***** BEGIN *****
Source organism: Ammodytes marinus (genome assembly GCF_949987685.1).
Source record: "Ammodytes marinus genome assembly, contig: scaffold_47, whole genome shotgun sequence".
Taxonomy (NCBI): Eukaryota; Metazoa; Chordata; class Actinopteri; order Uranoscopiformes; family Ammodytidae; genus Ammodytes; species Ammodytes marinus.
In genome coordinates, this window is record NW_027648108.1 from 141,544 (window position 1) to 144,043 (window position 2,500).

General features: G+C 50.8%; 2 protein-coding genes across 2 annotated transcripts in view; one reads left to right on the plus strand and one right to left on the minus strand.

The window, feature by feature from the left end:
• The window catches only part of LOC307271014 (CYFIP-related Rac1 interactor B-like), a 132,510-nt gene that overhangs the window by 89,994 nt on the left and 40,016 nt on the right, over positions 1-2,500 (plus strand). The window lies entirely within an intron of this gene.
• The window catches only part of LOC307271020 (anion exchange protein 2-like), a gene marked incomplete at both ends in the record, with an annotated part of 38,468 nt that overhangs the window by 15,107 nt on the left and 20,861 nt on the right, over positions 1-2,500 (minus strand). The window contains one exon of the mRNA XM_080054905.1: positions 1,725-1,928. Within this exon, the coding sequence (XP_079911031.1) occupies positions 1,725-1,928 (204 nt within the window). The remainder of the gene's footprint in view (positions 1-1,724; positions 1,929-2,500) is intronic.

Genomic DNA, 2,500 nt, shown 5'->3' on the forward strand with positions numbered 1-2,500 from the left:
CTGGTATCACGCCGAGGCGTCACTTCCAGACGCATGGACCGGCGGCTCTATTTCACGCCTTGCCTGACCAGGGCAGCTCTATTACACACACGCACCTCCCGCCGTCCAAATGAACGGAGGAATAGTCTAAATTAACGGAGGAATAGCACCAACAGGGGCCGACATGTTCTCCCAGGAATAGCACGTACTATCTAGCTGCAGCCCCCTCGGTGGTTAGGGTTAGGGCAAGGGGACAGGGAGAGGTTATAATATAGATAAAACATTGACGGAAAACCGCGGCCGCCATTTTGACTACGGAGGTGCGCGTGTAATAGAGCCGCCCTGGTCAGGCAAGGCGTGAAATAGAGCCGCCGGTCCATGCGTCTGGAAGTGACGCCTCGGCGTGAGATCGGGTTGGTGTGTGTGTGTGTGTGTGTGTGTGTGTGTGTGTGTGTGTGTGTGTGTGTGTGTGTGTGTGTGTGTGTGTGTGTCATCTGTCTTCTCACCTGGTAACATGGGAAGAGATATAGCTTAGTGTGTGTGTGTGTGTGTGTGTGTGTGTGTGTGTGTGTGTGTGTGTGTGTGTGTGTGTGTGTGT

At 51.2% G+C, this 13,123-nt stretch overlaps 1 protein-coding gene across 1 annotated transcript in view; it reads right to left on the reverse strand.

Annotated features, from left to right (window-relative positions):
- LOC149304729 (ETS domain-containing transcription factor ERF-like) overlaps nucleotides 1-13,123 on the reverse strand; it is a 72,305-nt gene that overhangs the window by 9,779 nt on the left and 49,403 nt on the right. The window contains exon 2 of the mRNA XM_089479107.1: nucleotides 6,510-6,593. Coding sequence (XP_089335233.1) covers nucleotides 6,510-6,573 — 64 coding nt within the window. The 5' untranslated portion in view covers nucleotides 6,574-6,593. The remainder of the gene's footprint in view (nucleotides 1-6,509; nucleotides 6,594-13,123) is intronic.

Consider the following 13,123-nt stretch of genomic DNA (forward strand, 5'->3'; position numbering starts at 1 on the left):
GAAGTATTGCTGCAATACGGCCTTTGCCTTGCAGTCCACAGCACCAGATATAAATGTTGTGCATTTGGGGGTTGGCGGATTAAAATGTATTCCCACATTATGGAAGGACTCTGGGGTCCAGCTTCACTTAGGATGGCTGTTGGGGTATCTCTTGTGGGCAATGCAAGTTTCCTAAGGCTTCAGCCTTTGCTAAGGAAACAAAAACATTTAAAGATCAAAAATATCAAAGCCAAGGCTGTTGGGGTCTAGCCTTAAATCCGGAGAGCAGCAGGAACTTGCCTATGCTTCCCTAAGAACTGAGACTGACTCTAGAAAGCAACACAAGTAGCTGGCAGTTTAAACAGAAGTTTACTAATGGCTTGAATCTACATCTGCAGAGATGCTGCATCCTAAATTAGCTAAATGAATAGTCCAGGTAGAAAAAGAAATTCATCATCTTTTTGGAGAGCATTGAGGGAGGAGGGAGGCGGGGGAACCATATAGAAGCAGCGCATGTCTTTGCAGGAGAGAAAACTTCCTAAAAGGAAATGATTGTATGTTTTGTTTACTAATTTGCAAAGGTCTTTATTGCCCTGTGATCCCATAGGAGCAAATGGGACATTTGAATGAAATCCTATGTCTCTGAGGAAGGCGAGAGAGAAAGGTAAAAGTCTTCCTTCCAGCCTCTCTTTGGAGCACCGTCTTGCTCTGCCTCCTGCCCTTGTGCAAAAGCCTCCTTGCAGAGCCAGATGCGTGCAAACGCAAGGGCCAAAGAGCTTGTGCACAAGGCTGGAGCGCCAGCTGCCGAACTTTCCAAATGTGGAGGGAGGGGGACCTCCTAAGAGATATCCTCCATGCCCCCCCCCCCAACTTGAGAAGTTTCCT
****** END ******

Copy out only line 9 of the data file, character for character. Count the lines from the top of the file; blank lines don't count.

Genomic DNA, 2,500 nt, shown 5'->3' on the forward strand with positions numbered 1-2,500 from the left: